Command and control of a multinational battle group is a significant asset for the Czech Armed Forces in terms of experience and ability to plan, organise, manage and control units within the framework of alliance operations. For our Army, which is smaller in size than the larger NATO nations, this is a daunting task. The whole process does not start in the deployment area, but long before, and involves a whole range of processes and tasks at different levels of command and control. One of the great experiences is the planning and implementation of the Combat Readiness Evaluation (CREVAL) methodology. This assessment is the responsibility of the nation's leader and includes a review of all major capabilities of the battle group. A team of experts from all contributing nations must have the appropriate NATO International Course for CREVAL and will vet our unit down to the last detail. I believe that the tasks associated with such an assessment are a significant benefit to the future of our military. We would not have been able to gain experience of this magnitude without the position of leading the nation. Of course, there is more experience. One of them is joint operations with units of participating nations, joint daily training associated with the exchange of experience, tactical procedures, etc. Of course, these experiences are reflected and reflected in the training of our units on the territory of the Czech Republic. Last but not least, it is prestige for the Czech Armed Forces and the whole Czech Republic among our partners.
Did the way of commanding individual rotations differ depending on what units were operating in MN BG SVK?
I dare say that the command did not differ substantially. The structure and capabilities of the individual contingents changed continuously, but from the point of view of command and control it had no significant effect.
How do you assess the overall alignment of the soldiers of all the participating countries in the 3rd rotation? What do you think needs more work?
This question can be looked at from two levels - national and international. On the first national side, I would like to point out that the Czech Armed Forces pays considerable attention to the systematic preparation and inspection of troops before their deployment to any foreign operation. Our contribution to the international battle group here in Slovakia was no exception.
In the international part, the system of preparation and the actual quality of deployed units is varied, but not qualitatively inferior. In other words, we have encountered varying levels, and in the beginning I had to devote considerable effort to unify and fine-tune some of the capabilities so that we could succeed in the certification exercise. From my perspective, some processes need to be set up with coalition partners prior to actual deployment. On the other hand, it is true that the workload of army units, regardless of nationality, is considerable and the time allocation for quality preparation is therefore logically insufficient. Ultimately, the process of integration and joint training is set up in such a way that the battle group is able to be deployed and accomplish the set tasks.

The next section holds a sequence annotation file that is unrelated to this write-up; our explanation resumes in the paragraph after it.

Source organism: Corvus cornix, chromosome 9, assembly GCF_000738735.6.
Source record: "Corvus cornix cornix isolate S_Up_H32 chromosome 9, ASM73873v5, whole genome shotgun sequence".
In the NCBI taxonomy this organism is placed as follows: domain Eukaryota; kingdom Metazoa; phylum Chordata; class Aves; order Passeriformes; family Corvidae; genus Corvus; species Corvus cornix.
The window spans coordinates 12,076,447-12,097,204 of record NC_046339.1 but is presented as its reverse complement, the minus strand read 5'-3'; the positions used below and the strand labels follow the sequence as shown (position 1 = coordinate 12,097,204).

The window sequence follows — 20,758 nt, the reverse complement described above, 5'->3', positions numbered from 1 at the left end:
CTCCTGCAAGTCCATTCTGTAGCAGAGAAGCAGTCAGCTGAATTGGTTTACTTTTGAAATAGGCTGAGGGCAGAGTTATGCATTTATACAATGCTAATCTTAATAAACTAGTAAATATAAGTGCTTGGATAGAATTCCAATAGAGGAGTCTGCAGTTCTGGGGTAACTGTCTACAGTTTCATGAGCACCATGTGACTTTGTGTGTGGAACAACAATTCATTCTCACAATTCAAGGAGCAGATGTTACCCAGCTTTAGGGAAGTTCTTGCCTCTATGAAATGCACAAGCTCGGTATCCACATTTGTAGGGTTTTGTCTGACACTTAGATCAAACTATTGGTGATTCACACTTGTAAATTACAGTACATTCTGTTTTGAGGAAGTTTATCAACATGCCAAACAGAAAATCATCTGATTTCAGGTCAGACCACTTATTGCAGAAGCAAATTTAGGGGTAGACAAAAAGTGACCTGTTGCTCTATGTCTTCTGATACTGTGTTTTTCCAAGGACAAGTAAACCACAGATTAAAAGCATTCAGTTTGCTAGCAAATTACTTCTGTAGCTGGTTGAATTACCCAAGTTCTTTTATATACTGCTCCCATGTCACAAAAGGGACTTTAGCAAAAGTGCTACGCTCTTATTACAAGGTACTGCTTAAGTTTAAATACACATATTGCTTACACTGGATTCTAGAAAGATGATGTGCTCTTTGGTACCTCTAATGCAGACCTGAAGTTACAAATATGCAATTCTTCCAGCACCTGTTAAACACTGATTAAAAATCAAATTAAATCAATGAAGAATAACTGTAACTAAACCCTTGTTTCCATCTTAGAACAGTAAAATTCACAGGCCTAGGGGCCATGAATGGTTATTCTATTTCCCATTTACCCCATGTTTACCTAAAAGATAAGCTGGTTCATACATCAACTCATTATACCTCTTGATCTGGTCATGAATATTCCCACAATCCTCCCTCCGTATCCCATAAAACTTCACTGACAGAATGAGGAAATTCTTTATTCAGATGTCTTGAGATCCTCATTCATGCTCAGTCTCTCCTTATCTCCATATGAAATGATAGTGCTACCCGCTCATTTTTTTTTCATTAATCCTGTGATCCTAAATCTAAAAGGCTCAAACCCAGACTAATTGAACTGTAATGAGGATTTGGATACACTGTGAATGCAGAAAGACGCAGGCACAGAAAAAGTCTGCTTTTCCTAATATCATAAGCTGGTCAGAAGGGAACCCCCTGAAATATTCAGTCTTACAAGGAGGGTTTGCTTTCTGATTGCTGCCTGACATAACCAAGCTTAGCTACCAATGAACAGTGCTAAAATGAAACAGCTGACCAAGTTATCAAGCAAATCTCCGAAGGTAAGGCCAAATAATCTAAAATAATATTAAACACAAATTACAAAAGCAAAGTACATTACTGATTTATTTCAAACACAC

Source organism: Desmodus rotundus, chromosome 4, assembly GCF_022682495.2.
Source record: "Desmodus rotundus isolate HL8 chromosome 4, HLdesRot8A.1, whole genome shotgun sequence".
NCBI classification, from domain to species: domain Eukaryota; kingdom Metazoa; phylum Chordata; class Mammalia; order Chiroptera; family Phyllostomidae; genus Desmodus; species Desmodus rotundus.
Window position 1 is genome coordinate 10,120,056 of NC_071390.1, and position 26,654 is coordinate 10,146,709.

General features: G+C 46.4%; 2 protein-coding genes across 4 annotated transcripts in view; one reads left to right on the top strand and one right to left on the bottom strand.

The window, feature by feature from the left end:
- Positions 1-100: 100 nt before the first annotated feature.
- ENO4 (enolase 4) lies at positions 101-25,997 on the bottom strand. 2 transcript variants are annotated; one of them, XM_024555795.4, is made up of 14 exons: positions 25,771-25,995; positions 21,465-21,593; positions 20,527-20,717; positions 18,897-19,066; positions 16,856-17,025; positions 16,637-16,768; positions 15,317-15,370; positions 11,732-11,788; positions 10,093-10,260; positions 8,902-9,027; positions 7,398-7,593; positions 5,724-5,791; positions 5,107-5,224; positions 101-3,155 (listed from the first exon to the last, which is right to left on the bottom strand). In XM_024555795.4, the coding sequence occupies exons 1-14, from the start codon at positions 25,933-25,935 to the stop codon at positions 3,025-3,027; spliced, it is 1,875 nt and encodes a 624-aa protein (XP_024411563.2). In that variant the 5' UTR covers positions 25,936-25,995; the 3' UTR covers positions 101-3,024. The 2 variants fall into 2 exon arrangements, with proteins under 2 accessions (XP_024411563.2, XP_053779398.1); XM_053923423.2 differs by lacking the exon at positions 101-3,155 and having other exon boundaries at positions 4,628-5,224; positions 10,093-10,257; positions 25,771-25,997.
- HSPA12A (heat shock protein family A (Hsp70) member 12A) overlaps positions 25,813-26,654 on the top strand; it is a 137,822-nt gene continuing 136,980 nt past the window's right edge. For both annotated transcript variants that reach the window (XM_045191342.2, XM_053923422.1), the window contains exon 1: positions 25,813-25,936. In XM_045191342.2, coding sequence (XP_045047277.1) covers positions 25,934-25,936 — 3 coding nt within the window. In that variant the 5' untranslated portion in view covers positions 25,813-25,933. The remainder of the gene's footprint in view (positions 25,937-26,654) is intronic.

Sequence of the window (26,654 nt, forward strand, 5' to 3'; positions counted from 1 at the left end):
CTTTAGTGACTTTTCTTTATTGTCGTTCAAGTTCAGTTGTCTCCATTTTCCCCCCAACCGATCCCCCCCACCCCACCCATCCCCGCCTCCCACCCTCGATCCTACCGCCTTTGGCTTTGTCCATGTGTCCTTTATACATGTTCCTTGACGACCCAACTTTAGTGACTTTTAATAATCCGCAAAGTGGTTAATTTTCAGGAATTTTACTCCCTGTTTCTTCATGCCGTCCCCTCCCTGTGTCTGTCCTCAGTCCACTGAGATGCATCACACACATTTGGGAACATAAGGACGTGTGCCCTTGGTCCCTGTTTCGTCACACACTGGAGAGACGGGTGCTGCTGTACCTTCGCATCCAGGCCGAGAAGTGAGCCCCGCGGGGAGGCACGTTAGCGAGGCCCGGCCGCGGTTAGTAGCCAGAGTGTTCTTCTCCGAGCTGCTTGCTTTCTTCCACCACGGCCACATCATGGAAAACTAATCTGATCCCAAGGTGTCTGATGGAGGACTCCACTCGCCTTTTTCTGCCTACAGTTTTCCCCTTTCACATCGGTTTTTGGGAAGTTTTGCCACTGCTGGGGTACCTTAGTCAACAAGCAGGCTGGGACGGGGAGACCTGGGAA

The Spaniards will command the next rotations. Will you hand over the command of MN BG SVK to them with any specific recommendation or advice?
The Czech Army will still be in command of the next 4th CU of the Czech Armed Forces, which will take over from us in January 2024, and the Spanish will take over the command of the Multinational Battle Group Slovakia in the summer of next year. However, they will already be here in practice from January, gradually familiarising themselves with the local environment and the tasks they will have to perform. Every commander always familiarises himself in advance with the tasks ahead of him, and this is true in all armies of the world. The Spaniards are already taking an enormous interest in our knowledge and experience. The whole handover process is formalised in NATO doctrines and a detailed transformation plan is already being drawn up. Last but not least, it should be noted that the ACR will not end its participation by handing over the responsibility of the leading nation and will leave both units and part of the command on the territory of Slovakia.
Would you change anything in the future on the current MN BG SVK model in order to make this grouping even more efficient?
At the moment it is probably premature to assess the effectiveness of the current structure. However, from my point of view, I assess that the current structure meets the parameters to fulfil the given tasks. Of course, there is always room for improvement and there are many problems, especially in the area of logistics and interoperability. Last but not least, it must be remembered that the system and processes are constantly evolving and time and effort is the only remedy to improve and eliminate the current shortcomings.
How would you evaluate the entire 3rd rotation for Czech Army?
I personally assess our task force as a significant achievement of hard work at all levels. We managed to plan and execute a series of exercises that we would not have been able to conduct on the territory of the Czech Republic due to capacity and time constraints. All of these exercises have pushed the capabilities of the battle group to its current form, i.e., to the point where the battle group is capable of deploying and accomplishing tasks not only of deterrence but also of actual combat deployment. I am fully convinced that all the achievements, experience and acquired knowledge will be fully used in the future both in the territory of the Czech Republic and wherever our assistance is needed.